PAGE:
Errol, NH 03579
Umbagog straddles the New Hampshire/Maine border in Error, New Hampshire, and gets its name from the Abenaki word for “shallow water.” Errol has grown slightly in recent years, with the recreation industry its chief engine. Fishermen, canoeists, and kayakers now all vie for spots under the bridge amid the frothy headwaters of the Androscoggin River, formed where Umbagog escapes the hills and heads for the sea.
Umbagog is about 10 miles long and 7,850 acres big. It was also a test case for keeping the wild wild two decades ago. Citizens concerned about encroaching second-home development moved to conserve the land and keep it undeveloped. As a result, thousands of acres were acquired by a conservation-minded populace, and much of it today is a federal wildlife refuge.
–Yankee Magazine, May/June 2010
BEST BALD-EAGLE SPOTTING
Paddle near the islands lining Umbagog’s western shore and you’ll notice a large nest perched atop a dead, leafless tree. Then break out the binoculars to spot that white head swiveling around the rim: It’s mama eagle protecting her young.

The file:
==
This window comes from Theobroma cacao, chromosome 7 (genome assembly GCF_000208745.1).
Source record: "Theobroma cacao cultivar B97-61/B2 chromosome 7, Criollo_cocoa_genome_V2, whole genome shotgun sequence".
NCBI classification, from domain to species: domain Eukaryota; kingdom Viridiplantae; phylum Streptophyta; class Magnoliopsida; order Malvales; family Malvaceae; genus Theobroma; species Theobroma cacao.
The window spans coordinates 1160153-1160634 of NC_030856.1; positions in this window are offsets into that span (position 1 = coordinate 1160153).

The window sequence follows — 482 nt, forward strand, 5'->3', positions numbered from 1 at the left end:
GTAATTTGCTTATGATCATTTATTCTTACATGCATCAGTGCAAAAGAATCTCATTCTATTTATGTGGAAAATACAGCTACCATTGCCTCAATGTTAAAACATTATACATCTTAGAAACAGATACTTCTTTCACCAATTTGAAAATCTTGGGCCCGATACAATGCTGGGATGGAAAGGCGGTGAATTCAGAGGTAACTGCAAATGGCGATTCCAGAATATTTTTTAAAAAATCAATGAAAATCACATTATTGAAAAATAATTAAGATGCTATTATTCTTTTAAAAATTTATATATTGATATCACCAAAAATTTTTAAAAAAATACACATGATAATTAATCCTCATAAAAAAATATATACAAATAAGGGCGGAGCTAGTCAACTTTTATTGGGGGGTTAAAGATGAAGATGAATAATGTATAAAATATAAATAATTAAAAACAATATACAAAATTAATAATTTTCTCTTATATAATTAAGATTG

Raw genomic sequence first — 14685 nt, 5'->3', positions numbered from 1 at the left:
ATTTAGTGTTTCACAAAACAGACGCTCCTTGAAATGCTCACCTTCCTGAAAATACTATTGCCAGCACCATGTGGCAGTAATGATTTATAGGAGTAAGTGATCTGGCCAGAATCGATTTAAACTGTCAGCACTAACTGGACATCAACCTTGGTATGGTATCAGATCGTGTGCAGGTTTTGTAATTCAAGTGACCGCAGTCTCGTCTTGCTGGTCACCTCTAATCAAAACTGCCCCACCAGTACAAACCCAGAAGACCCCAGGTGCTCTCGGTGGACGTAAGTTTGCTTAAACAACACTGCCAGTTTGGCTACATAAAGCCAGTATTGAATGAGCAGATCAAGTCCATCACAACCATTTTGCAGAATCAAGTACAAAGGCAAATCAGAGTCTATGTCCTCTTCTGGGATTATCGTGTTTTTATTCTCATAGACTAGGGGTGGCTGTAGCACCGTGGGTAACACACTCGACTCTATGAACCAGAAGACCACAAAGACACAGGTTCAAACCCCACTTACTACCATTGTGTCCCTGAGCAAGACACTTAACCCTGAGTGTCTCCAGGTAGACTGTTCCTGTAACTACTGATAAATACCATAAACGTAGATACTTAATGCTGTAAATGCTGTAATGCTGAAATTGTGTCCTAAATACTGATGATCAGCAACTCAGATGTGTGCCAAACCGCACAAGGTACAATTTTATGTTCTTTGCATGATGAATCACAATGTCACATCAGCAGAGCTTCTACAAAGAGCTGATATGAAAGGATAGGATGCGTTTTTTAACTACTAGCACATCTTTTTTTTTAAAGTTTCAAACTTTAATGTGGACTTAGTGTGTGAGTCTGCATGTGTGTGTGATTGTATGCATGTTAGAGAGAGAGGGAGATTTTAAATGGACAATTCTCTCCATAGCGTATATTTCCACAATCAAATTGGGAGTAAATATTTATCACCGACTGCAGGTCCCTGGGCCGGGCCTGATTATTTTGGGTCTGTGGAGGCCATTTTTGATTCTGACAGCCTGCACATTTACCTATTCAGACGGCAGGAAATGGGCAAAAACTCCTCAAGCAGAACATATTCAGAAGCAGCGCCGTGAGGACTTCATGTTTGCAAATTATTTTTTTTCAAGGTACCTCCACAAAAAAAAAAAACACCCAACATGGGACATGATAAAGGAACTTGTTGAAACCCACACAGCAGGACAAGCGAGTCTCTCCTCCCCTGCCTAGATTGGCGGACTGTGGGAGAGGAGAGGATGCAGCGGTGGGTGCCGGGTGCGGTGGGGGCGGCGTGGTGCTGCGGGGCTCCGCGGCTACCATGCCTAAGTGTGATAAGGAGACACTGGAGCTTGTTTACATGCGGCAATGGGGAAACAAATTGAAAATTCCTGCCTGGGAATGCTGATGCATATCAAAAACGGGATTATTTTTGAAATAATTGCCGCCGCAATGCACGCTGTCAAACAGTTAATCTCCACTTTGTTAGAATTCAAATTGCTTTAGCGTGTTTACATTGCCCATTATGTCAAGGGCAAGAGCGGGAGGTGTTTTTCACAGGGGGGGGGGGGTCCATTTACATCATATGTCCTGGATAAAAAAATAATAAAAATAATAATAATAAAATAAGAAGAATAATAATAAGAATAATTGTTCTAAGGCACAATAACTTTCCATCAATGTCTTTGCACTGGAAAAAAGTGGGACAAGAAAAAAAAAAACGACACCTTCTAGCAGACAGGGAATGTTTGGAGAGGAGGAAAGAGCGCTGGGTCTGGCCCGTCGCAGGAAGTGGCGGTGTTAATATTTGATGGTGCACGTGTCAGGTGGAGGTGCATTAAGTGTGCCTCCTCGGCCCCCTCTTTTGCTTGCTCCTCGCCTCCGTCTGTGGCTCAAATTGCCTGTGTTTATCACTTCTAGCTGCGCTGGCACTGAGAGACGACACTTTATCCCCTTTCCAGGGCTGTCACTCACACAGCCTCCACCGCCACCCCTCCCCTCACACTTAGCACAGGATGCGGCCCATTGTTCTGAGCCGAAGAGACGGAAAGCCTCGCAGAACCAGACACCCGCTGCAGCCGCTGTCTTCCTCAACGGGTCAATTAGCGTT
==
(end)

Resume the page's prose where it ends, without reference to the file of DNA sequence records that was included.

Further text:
Pronounced um-BAY-gog, meaning “clear water” in the native Coos language, the 14-mile-long and three-mile-wide lake straddles the New Hampshire-Maine border and is part of the Northern Forest Canoe Trail. Surrounded by dense pine forest, the spring-fed lake is remarkably clean and shallow, no more than 15 feet deep. Boating (canoe or kayak), camping, or nature walks all invite, but birding at the wildlife refuge is the big draw here. Look for nesting bald eagles, geese, ospreys, great blue herons, ducks, and warblers, and hear the eerie shrieks of the loon. It’s remote here, yet the lakeside campground at Umbagog Lake State Park fills up regularly in summer, so reservations are advised (contact New Hampshire Division of Parks and Recreation: 603-482-7795; nhstateparks.org).